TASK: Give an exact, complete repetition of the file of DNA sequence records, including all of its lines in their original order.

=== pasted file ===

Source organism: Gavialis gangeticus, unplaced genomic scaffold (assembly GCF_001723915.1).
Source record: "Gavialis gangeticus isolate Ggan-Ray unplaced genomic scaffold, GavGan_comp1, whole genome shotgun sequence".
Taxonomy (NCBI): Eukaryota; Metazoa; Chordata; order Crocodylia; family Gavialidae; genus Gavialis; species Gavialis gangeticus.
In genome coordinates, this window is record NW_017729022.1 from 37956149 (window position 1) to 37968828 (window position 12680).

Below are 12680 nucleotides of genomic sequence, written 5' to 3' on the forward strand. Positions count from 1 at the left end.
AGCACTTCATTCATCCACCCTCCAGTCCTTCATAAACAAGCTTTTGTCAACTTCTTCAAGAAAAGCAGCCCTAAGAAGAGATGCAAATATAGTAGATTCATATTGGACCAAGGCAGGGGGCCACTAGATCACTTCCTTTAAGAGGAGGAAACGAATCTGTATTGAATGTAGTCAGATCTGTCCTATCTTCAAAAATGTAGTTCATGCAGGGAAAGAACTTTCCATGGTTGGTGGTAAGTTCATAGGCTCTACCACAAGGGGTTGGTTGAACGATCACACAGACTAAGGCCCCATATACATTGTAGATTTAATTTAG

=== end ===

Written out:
Source organism: Gavialis gangeticus, unplaced genomic scaffold (assembly GCF_001723915.1).
Source record: "Gavialis gangeticus isolate Ggan-Ray unplaced genomic scaffold, GavGan_comp1, whole genome shotgun sequence".
Taxonomy (NCBI): Eukaryota; Metazoa; Chordata; order Crocodylia; family Gavialidae; genus Gavialis; species Gavialis gangeticus.
In genome coordinates, this window is record NW_017729022.1 from 37956149 (window position 1) to 37968828 (window position 12680).

Below are 12680 nucleotides of genomic sequence, written 5' to 3' on the forward strand. Positions count from 1 at the left end.
AGCACTTCATTCATCCACCCTCCAGTCCTTCATAAACAAGCTTTTGTCAACTTCTTCAAGAAAAGCAGCCCTAAGAAGAGATGCAAATATAGTAGATTCATATTGGACCAAGGCAGGGGGCCACTAGATCACTTCCTTTAAGAGGAGGAAACGAATCTGTATTGAATGTAGTCAGATCTGTCCTATCTTCAAAAATGTAGTTCATGCAGGGAAAGAACTTTCCATGGTTGGTGGTAAGTTCATAGGCTCTACCACAAGGGGTTGGTTGAACGATCACACAGACTAAGGCCCCATATACATTGTAGATTTAATTTAG